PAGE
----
When Catholicism meets the EU: it’s not always Euroenthusiasm

Simona Guerra

DOI: http://dx.doi.org/10.21697/p.2016.1.02

Abstrakt


This paper examines why, when and how Catholicism adopts a Eurosceptic narrative and whether religious Euroscepticism can emerge in post-communist countries, also comparing how the narrative changed before and after accession. The scope is threefold: (i) first, it seeks to provide an in-depth study on Catholicism and European integration. While religion
has generally been considered as supportive of a positive attitude toward the European Union (EU), this analysis shows it can also become an element of Euroscepticism; (ii) second, it focuses on the case study of Poland, using CBOS and PNES data; and (iii) third, it suggests an original framework, and explores, from a comparative perspective, when and how the Roman Catholic Church (or a branch thereof) has sought an alliance with a political party.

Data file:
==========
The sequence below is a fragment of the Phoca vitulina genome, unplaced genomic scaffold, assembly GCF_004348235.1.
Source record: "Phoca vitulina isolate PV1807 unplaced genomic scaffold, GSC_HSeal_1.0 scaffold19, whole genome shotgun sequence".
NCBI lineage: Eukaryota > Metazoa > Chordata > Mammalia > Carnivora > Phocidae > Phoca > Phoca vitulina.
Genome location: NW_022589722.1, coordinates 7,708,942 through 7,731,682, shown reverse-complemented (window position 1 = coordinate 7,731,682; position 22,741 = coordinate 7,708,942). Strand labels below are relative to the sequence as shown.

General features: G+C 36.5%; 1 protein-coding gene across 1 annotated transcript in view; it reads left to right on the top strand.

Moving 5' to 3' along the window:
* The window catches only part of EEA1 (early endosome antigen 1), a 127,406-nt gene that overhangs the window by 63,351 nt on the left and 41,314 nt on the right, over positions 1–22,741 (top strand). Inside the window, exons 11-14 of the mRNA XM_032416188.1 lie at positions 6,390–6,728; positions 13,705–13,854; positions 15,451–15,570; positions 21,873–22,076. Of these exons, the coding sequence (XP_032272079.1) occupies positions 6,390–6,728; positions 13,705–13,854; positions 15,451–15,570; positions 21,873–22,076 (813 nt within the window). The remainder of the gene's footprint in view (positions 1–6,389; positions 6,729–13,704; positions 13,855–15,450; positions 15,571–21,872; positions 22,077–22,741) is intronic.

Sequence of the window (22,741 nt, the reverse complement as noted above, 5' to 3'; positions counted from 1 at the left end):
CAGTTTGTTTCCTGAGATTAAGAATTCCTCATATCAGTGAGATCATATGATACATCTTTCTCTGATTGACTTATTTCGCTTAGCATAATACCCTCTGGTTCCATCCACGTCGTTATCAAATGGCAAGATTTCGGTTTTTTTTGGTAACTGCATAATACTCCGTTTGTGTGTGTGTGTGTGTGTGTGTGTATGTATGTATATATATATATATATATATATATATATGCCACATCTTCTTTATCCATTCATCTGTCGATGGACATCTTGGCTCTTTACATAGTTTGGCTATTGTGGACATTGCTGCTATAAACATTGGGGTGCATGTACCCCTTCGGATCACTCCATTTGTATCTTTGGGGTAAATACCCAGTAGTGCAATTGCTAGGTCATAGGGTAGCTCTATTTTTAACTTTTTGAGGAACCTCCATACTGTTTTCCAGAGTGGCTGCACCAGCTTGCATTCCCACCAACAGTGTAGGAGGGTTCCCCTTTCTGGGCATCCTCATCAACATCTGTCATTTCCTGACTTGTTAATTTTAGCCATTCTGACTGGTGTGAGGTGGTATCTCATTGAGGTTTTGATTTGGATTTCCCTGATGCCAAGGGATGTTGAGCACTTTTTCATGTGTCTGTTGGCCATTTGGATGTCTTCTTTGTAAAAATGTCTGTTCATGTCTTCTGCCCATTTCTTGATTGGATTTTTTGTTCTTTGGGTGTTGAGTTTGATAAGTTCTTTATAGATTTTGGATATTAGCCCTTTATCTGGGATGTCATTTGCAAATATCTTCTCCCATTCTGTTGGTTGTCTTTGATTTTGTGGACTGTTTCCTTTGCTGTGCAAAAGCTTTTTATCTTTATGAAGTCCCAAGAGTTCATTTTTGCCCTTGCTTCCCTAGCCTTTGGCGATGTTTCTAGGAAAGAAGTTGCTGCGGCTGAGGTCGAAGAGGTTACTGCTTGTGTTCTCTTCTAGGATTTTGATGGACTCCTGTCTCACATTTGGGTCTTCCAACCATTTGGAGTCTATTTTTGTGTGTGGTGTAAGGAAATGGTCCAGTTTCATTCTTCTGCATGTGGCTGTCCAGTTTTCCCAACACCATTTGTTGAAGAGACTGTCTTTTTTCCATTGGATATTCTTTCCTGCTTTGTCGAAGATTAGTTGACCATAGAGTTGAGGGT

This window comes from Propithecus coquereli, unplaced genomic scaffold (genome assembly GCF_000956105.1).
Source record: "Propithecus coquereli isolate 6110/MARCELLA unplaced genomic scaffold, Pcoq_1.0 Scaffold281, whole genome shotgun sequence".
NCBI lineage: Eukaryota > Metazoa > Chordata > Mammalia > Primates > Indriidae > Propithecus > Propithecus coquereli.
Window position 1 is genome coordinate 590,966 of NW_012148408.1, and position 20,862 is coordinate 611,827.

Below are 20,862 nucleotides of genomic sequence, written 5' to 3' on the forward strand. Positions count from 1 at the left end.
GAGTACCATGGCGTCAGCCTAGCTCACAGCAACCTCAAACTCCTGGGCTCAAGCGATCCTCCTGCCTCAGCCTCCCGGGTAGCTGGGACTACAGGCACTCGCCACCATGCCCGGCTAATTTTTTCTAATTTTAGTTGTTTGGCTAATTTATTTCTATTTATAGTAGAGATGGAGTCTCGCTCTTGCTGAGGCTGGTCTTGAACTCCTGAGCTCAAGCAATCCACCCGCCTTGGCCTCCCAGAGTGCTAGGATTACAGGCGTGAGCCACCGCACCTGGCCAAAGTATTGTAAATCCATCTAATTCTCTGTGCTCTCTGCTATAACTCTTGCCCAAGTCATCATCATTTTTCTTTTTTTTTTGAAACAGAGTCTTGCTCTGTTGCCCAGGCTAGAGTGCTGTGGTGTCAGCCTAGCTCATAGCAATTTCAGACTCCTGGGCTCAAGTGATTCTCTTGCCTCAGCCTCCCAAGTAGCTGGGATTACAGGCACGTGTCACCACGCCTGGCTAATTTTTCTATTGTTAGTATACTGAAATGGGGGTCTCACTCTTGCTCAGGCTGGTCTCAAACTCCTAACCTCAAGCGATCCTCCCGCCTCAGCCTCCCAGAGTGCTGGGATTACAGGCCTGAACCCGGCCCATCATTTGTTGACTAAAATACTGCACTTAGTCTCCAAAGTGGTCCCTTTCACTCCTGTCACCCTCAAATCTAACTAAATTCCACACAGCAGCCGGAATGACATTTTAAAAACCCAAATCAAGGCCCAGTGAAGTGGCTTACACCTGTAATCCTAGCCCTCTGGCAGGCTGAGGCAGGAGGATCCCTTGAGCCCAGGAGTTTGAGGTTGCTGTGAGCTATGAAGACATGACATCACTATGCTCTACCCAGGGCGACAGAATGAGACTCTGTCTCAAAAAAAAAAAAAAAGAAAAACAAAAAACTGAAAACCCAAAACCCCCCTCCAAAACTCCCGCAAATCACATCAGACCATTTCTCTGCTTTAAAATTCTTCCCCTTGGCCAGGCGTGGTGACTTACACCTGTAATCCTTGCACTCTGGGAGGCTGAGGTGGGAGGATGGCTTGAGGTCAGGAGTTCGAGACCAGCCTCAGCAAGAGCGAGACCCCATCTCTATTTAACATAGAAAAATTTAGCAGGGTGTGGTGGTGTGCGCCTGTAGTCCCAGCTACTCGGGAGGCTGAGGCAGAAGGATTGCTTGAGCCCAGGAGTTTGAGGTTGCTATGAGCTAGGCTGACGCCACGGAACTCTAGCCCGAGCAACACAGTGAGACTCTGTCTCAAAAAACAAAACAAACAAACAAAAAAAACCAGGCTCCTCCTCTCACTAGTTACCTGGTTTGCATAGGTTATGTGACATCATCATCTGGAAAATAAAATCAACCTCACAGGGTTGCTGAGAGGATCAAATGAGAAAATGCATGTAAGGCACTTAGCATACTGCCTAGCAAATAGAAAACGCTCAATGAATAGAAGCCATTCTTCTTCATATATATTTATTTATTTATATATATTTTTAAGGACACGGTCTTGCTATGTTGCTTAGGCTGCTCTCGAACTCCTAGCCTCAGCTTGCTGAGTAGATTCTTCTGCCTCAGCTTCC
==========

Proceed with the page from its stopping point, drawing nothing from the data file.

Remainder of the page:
Słowa kluczowe


Catholicism; EU integration; Euroscepticism; Poland, public opinion

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